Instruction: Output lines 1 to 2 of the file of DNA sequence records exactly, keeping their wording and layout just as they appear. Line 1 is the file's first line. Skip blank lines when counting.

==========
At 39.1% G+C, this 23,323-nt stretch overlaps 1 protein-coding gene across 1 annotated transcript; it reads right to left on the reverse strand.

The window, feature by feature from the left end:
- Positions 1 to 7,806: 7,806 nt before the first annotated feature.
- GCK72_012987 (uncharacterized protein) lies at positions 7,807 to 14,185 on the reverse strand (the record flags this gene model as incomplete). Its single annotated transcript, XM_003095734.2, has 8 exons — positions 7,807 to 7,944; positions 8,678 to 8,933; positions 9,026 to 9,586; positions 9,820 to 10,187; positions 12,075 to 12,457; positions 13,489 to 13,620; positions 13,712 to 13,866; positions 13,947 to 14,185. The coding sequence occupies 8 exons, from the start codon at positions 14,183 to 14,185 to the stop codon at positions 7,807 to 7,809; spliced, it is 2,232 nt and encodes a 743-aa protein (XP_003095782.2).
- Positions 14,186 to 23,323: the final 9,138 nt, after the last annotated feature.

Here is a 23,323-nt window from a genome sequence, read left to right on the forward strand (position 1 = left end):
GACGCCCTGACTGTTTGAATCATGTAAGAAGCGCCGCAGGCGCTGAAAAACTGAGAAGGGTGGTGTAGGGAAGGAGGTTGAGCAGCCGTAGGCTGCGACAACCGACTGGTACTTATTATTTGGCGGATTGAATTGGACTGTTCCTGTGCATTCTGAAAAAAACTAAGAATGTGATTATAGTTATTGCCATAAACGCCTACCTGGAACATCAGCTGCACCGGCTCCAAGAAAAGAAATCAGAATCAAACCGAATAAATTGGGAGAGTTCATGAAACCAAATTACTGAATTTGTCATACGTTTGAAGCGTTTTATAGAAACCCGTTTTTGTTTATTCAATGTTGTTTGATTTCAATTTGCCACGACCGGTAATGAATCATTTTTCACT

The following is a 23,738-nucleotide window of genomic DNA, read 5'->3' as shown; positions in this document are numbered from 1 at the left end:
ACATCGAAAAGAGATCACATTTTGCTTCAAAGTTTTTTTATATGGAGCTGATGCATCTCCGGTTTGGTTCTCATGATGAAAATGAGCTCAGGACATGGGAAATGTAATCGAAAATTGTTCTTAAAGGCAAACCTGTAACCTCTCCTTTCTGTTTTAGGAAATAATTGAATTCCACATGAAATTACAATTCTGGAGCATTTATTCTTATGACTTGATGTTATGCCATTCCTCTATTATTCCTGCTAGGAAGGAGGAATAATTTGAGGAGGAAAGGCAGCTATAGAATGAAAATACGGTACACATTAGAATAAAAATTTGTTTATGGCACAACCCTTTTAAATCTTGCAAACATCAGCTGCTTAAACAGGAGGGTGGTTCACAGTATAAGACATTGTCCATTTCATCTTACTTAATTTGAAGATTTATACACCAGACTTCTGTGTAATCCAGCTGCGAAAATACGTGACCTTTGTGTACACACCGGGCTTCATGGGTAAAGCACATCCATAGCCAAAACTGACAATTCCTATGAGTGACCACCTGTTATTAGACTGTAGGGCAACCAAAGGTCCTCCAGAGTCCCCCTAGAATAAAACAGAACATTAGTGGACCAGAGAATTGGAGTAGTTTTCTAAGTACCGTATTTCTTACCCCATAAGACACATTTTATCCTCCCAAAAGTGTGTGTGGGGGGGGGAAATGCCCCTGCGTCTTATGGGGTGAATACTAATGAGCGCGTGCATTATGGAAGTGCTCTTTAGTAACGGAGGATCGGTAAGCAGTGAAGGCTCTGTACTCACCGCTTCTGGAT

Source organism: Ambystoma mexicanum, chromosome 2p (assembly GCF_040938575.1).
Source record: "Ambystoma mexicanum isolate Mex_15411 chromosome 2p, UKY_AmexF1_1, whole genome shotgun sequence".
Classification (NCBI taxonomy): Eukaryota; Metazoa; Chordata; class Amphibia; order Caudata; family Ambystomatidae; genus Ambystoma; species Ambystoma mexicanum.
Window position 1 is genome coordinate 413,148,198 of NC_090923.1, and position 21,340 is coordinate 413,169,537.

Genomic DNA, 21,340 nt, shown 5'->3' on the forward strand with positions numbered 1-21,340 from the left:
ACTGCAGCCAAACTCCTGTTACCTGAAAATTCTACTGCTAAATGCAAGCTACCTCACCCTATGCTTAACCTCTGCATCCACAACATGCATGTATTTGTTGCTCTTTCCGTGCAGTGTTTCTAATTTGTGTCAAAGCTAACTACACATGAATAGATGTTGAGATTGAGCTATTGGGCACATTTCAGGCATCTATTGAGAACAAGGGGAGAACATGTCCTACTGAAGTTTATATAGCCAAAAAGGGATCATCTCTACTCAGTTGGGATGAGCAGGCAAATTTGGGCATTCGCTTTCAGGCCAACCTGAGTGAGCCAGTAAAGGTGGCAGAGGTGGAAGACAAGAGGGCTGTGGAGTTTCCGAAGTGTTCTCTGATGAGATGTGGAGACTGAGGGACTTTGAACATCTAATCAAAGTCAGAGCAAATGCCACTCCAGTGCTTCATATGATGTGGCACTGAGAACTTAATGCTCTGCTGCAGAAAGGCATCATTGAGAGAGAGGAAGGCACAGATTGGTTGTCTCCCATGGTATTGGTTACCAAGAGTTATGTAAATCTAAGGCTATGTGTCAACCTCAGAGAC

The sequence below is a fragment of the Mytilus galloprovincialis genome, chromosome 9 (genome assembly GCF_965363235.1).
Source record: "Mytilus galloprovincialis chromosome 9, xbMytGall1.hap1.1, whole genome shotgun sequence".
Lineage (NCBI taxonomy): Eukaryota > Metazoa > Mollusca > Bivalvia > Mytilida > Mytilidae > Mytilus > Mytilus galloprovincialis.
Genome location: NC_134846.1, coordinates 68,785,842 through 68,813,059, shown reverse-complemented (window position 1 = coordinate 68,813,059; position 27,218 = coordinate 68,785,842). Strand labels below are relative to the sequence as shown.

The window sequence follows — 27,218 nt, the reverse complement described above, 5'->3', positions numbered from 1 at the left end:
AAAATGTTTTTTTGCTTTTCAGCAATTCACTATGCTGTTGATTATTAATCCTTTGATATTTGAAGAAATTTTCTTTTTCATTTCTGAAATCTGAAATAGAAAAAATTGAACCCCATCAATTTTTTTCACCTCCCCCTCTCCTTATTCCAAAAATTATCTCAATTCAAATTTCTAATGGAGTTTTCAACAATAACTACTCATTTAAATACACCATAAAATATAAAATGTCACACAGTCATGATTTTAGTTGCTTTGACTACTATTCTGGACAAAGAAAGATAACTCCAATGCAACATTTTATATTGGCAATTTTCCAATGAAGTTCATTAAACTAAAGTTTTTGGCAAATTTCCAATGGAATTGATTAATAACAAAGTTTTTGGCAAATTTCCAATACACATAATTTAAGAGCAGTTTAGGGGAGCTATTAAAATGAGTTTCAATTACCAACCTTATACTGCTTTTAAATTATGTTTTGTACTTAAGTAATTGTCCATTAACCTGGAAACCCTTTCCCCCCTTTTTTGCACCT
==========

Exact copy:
At 39.1% G+C, this 23,323-nt stretch overlaps 1 protein-coding gene across 1 annotated transcript; it reads right to left on the reverse strand.

The window, feature by feature from the left end: